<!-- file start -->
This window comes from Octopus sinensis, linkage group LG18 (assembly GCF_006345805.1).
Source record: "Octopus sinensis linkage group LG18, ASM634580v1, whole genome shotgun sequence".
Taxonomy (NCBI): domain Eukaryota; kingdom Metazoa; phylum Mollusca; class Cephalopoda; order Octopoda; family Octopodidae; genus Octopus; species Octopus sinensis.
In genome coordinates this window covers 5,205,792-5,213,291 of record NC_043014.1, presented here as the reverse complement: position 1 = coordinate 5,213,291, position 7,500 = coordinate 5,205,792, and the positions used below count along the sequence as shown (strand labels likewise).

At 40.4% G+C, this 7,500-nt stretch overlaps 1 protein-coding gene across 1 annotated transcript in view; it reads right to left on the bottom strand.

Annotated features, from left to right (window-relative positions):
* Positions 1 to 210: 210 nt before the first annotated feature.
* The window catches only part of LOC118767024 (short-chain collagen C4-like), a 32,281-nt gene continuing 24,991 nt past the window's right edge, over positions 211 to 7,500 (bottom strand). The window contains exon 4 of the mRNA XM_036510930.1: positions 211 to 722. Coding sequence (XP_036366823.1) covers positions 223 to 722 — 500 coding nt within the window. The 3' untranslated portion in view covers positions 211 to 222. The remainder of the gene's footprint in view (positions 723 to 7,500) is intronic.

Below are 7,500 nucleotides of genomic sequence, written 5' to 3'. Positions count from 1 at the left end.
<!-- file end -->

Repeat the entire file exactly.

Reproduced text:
This window comes from Octopus sinensis, linkage group LG18 (assembly GCF_006345805.1).
Source record: "Octopus sinensis linkage group LG18, ASM634580v1, whole genome shotgun sequence".
Taxonomy (NCBI): domain Eukaryota; kingdom Metazoa; phylum Mollusca; class Cephalopoda; order Octopoda; family Octopodidae; genus Octopus; species Octopus sinensis.
In genome coordinates this window covers 5,205,792-5,213,291 of record NC_043014.1, presented here as the reverse complement: position 1 = coordinate 5,213,291, position 7,500 = coordinate 5,205,792, and the positions used below count along the sequence as shown (strand labels likewise).

At 40.4% G+C, this 7,500-nt stretch overlaps 1 protein-coding gene across 1 annotated transcript in view; it reads right to left on the bottom strand.

Annotated features, from left to right (window-relative positions):
* Positions 1 to 210: 210 nt before the first annotated feature.
* The window catches only part of LOC118767024 (short-chain collagen C4-like), a 32,281-nt gene continuing 24,991 nt past the window's right edge, over positions 211 to 7,500 (bottom strand). The window contains exon 4 of the mRNA XM_036510930.1: positions 211 to 722. Coding sequence (XP_036366823.1) covers positions 223 to 722 — 500 coding nt within the window. The 3' untranslated portion in view covers positions 211 to 222. The remainder of the gene's footprint in view (positions 723 to 7,500) is intronic.

Below are 7,500 nucleotides of genomic sequence, written 5' to 3'. Positions count from 1 at the left end.